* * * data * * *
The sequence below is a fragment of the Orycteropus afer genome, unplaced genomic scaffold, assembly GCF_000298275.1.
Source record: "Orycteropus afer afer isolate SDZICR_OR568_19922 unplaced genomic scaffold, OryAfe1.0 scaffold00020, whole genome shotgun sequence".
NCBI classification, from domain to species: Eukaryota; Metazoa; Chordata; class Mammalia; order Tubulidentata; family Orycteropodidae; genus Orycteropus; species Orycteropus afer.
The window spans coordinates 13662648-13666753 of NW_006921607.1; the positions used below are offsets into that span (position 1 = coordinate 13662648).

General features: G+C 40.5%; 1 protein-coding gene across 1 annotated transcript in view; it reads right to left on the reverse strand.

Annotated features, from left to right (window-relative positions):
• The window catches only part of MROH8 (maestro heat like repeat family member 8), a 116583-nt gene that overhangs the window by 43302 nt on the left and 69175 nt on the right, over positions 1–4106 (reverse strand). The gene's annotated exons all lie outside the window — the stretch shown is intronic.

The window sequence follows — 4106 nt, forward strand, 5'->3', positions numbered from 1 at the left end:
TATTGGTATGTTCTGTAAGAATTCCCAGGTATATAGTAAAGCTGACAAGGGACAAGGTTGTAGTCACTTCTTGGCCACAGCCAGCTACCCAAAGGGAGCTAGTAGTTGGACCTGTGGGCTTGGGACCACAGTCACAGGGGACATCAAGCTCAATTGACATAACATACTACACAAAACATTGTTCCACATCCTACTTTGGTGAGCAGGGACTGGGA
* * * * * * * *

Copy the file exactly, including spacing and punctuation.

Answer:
The sequence below is a fragment of the Orycteropus afer genome, unplaced genomic scaffold, assembly GCF_000298275.1.
Source record: "Orycteropus afer afer isolate SDZICR_OR568_19922 unplaced genomic scaffold, OryAfe1.0 scaffold00020, whole genome shotgun sequence".
NCBI classification, from domain to species: Eukaryota; Metazoa; Chordata; class Mammalia; order Tubulidentata; family Orycteropodidae; genus Orycteropus; species Orycteropus afer.
The window spans coordinates 13662648-13666753 of NW_006921607.1; the positions used below are offsets into that span (position 1 = coordinate 13662648).

General features: G+C 40.5%; 1 protein-coding gene across 1 annotated transcript in view; it reads right to left on the reverse strand.

Annotated features, from left to right (window-relative positions):
• The window catches only part of MROH8 (maestro heat like repeat family member 8), a 116583-nt gene that overhangs the window by 43302 nt on the left and 69175 nt on the right, over positions 1–4106 (reverse strand). The gene's annotated exons all lie outside the window — the stretch shown is intronic.

The window sequence follows — 4106 nt, forward strand, 5'->3', positions numbered from 1 at the left end:
TATTGGTATGTTCTGTAAGAATTCCCAGGTATATAGTAAAGCTGACAAGGGACAAGGTTGTAGTCACTTCTTGGCCACAGCCAGCTACCCAAAGGGAGCTAGTAGTTGGACCTGTGGGCTTGGGACCACAGTCACAGGGGACATCAAGCTCAATTGACATAACATACTACACAAAACATTGTTCCACATCCTACTTTGGTGAGCAGGGACTGGGA